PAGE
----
Local Learning Toolbox

Observing the traditions and traditional art forms around us, we learn why and how informal local learning underpins our lives and the knowledge and skills that we acquire in classrooms and formal academic settings. By interviewing family and community members to document their stories, songs, crafts, and skills, we encounter deep local learning, which we can record and share in many ways. Because the folk arts encompass so many types of art forms and traditions, you can easily integrate the study of folk arts and the collection of traditional knowledge into any subject at any grade level. The rich content of folk arts inspires many types of student projects.

Local Learning Tools provide some methods of folklorists and other cultural specialists to identify and document personal and family traditions as well as local and regional traditions and tradition bearers.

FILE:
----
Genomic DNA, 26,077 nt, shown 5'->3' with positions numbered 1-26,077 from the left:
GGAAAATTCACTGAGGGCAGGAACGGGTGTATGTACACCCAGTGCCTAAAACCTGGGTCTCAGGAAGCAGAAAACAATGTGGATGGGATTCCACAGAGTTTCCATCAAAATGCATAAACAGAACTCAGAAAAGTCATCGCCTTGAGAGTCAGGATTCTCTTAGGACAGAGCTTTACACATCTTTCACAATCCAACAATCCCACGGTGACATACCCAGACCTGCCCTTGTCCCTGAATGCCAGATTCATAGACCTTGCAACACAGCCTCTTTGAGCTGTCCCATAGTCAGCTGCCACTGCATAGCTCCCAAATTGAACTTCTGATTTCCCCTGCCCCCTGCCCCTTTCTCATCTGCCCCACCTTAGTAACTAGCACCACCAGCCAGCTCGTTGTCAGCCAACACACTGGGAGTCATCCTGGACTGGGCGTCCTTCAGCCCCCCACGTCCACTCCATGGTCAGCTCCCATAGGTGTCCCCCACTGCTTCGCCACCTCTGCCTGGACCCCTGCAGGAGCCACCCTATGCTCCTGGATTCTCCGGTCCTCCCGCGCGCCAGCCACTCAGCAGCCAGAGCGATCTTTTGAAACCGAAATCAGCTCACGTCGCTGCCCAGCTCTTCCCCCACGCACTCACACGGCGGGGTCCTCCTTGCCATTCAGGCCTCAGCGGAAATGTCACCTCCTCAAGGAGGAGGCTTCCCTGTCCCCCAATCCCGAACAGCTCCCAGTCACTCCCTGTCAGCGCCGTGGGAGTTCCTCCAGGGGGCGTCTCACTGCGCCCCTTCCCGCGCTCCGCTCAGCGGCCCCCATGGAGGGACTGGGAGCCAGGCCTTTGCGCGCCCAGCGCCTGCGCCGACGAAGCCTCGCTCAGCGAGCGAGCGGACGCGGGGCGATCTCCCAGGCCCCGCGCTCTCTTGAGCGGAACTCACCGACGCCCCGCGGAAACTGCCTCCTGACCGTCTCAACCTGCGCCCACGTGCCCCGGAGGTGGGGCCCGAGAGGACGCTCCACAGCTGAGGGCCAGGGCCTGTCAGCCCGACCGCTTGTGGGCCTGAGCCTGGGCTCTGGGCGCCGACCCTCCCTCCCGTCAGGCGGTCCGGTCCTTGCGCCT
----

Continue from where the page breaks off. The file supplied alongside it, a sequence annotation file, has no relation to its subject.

In addition to our Interview Basics, Great Interview Guides link to a variety of more in-depth and practical guides to student interviewing that are free and online.

Adapt our Sample Release Form for your use. Asking permission to use a person’s stories and images is not just good manners, it’s ethically essential.

The Local Learning Profile Worksheet helps students prepare for fieldwork research, study local learning in their communities, and tell the story of people they interview through Local Learning Profiles.

In the Local Learning Glossary find definitions of terms that folklorists and other cultural specialists use in documenting, preserving, and presenting folk arts and artists.

Visiting a museum or other cultural site? Prepare your students using this  Museum Observation Field Journal worksheet.